Review of Children's Literature as Communication
Date: Mon, 13 Jan 2003 15:48:50 +0100
From: Laura Buechel <firstname.lastname@example.org>
Subject: Review of Sell (ed) (2002) Children's Literature as Communication
Sell, Roger D., ed. (2002) Children's Literature as Communication: The
ChiLPA Project. Benjamins, xi+352pp, hardback ISBN 1-58811-258-6,
$81.00, Studies in Narrative 2.
Book announcement on Linguist:
Laura Loder Büchel, Paedagogische Hochschule Zuerich, Switzerland
Children's Literature as Communication offers many in-depth studies and
much insight into varying aspects of children's literature. Within the
sixteen chapters, topics such as the development from (and sometimes
return to) orality to literariness, issues in intertextuality, the role
of images, children's literature in the handling of issues such as the
Holocaust and growing up, and uses of children's literature in English
as a Foreign Language (EFL) are examined. This book is introduced by Dr.
Roger Sell and the subsequent chapters have been written by various
experts in the field of literature. The ChilPA (Children's Literature:
Pure and Applied) project is a doctoral program aimed at deepening the
understanding of children's literature. For more information concerning
this project, see http://www.abo.fi/fak/hf/enge/chilpa/clle.htm.
Part 1: Initiating: Resources at hand
Chapter 1: Orality and literacy: The wise artistry of The Pancatantra
Niklas Bengtsson presents Purnabhadra's version of The Pancantantra as
not only the first book written down for children, but the first
didactic book for children. Its five books are thematic, and were and
perhaps still are, used to share wisdom with the reader. This version
(of many versions, some probably not to be considered as children's
literature in today's world view) was, perhaps, used as empowerment of
the "common" people who could relate to the struggle against injustice.
Chapter 2: Orality and literacy, continued: Playful magic in Pushkin's
Tale of Tsar Saltan
A few centuries later than The Pancantantra, Puskin wrote The Tale of
Tsar Saltan based on stories he heard as a child. Janina Orlov provides
examples of how this tale reflects Pushkin's goal of becoming more
child-like through "writing himself back to childhood 8p. 52" although
it seemed to him that "the power of words is always limited (p. 40)".
She addresses a major theme throughout children's literature - that of
audience, here being adult.
Chapter 3: Intertextualities: Subtexts in Jukka Parkkinen's Suvi Kinos
In her discussion of two of Jukka Parkkinen's Suvi Kinos books, Kaisu
Rattya addresses explicit and implicit associations to other texts, such
as the Bible and Pippi Longstocking, through images, numbers, embedded
text and direct reference. What makes books as these so fascinating is
the differing levels of awareness between adult and children to these
Chapter 4: Intertextualities, continued: The connotations of proper
names in Tove Jansson
As Rattya discussed intertextuality of whole texts, Yvonne Bertills
addresses intertextuality through parts of texts, namely in the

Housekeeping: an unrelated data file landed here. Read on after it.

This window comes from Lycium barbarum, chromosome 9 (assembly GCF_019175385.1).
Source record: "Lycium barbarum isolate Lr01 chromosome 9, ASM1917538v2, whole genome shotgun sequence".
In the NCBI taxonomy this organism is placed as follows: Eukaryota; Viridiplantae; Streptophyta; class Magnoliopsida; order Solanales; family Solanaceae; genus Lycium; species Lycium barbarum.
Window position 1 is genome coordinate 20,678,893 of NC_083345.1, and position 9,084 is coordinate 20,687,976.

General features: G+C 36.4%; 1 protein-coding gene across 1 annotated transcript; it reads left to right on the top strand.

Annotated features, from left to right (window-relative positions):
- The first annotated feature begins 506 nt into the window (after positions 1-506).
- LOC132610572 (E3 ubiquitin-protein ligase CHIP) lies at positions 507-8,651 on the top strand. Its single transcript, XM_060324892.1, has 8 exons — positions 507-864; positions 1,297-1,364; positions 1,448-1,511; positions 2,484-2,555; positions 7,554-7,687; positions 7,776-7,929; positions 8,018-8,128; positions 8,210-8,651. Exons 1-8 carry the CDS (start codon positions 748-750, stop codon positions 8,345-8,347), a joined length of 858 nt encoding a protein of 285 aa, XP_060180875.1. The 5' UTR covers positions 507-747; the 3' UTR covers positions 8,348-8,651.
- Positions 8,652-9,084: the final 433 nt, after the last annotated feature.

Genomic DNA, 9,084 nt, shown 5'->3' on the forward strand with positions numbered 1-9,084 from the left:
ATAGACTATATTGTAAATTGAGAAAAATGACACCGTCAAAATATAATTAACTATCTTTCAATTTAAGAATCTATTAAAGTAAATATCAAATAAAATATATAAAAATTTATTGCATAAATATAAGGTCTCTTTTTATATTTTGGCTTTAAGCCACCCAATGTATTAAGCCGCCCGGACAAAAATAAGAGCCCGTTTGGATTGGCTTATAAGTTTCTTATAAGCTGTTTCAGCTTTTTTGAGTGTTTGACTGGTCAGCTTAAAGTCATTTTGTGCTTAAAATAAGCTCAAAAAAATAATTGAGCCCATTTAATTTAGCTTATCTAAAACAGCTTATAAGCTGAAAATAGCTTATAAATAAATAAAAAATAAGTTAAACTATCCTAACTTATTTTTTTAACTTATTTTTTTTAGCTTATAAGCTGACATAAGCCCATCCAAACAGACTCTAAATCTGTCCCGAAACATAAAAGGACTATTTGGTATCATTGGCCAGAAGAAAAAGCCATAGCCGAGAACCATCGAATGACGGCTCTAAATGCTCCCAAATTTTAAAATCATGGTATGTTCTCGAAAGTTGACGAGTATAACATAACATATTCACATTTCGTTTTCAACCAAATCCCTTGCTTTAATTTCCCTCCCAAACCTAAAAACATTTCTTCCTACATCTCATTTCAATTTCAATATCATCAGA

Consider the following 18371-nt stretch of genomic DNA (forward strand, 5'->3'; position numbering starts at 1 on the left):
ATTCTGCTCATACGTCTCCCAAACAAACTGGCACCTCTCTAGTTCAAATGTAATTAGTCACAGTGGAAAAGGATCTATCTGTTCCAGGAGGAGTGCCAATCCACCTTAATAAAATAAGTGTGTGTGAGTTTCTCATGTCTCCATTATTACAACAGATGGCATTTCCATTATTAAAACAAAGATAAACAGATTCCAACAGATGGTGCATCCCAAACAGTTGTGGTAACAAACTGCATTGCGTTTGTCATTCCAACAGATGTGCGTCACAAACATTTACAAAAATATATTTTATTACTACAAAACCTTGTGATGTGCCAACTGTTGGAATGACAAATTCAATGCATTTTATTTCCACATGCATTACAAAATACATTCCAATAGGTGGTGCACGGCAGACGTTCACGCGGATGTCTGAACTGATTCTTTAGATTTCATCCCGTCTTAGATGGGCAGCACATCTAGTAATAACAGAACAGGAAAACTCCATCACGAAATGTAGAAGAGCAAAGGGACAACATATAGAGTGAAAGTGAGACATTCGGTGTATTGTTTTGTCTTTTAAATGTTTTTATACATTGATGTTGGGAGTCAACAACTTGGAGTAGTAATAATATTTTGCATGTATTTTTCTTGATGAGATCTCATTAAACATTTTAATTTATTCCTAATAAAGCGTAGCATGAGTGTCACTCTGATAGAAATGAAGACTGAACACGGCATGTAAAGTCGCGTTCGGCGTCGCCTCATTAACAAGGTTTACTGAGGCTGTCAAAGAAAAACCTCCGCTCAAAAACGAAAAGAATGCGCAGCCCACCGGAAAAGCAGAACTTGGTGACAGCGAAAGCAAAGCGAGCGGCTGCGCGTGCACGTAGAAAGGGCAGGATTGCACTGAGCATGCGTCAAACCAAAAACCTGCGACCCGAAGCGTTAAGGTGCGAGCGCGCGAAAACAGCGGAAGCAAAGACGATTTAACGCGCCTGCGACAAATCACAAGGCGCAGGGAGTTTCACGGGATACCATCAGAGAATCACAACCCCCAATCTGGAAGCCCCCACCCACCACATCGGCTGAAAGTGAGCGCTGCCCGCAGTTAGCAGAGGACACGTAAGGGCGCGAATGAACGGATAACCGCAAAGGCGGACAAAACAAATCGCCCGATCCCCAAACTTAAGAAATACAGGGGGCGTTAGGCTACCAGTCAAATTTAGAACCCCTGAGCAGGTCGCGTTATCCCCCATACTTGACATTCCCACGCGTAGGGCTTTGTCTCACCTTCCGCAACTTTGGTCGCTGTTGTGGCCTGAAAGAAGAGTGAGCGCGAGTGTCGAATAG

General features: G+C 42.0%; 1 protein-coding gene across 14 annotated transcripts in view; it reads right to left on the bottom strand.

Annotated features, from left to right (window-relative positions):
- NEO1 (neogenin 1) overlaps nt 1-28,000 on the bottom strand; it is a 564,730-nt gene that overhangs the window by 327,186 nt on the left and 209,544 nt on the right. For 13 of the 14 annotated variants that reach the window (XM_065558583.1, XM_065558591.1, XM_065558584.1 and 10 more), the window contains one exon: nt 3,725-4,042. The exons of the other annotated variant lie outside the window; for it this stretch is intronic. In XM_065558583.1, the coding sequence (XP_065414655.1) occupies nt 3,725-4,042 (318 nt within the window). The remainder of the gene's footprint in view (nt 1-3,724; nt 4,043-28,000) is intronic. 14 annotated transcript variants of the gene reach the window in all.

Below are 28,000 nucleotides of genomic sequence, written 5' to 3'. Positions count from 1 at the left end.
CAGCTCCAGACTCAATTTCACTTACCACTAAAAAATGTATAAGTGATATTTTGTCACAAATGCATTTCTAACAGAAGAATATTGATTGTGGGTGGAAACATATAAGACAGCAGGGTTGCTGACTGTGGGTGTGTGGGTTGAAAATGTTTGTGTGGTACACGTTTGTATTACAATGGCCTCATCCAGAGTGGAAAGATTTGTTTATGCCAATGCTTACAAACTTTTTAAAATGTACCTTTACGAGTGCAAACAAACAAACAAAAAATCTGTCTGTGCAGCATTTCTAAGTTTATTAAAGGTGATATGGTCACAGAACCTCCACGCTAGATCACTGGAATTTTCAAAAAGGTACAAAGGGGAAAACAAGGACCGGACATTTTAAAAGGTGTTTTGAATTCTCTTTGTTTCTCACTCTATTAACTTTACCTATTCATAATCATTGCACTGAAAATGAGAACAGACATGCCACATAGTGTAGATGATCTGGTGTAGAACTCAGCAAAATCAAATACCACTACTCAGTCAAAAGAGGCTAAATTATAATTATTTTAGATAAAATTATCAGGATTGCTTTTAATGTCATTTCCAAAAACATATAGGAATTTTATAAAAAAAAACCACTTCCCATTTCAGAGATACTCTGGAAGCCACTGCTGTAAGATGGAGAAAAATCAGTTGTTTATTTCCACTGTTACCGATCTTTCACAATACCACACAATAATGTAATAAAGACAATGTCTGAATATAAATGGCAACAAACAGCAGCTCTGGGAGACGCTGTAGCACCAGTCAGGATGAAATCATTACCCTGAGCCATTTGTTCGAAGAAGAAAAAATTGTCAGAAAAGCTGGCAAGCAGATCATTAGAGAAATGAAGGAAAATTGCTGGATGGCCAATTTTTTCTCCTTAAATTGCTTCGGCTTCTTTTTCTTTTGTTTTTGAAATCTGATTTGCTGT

translation of character names. Again, different audiences, adults or
children, native Finnish speakers or non-native ones, will or will not
understand character names which may have a certain specific meaning,
allude to a specific meaning, or sound simply good with the rest of the
text. The author also addresses mistranslation, sometimes for the sake
of keeping close to the original, sometimes simply due to thoughtlessness.
Chapter 5: The verbal and the visual: The picturebook as a medium
Maria Nikolajeva discusses the multifaceted role of pictures which can,
among other things, present the same information as the text, give more
information than the text, or perhaps contradict the text. The
interpretation of visuals, as well as of text, can be different for the
child and the adult viewer.
Part II: Negotiating: Issues examined
Chapter 6: Growing up: The dilemma of children's literature
In her second insightful chapter, Maria Nikolajeva searches for other
clues as to what defines children's literature. Perhaps, then, when the
"rite of passage is still unaccomplished (p. 130)", we have children's
literature. She finds that different types of literature, Utopian,
Carnivalesque, Postlapsarian, for example, deal with times in children's
lives - from innocence to the negotiation of identity in pre-adolescence.
Chapter 7: Childhood: A narrative chronotope
Children's literature, by nature of being written mostly by adults,
often attempts to prepare children for adulthood. The relationships
between time and space (chronotope) play an important role in defining
children's literature. In this chapter, Rosemary Ross addresses this
issue and puts for the idea that "the forward thrust...implies
possibilities and options (p. 147)."
Chapter 8: Child-power? Adventures into the animal kingdom - The
Using K.A. Applegate's popular Animorphs series as an example, Maria
Lassen-Seger finds that, here, the sometimes-taken-view of children's
literature as a means of projecting adult wishes onto children, correct.
She finds that this series does not encourage children to accept
themselves or discover their own identities, but that it rather
encourages them morph into something else in order to be great.
Chapter 9: Gender and beyond: Ulf Stark's conservative rebellion
Through Starks' book Nutcases and Norms, Mia Osterlund addresses both
the issue involved, that of negotiating gender, as well as the
interpretations readers could have about the conclusion of this book.
When Simone, after having dressed like a boy and being called Simon,
finally puts on a frilly dress, Osterlund proposes that this is not
giving in, but a rebellion continued.
Chapter 10: Politics: Gubarev's Kingdom of Crooked Mirrors
The Soviet Union in the 1950s was a difficult time for authors to freely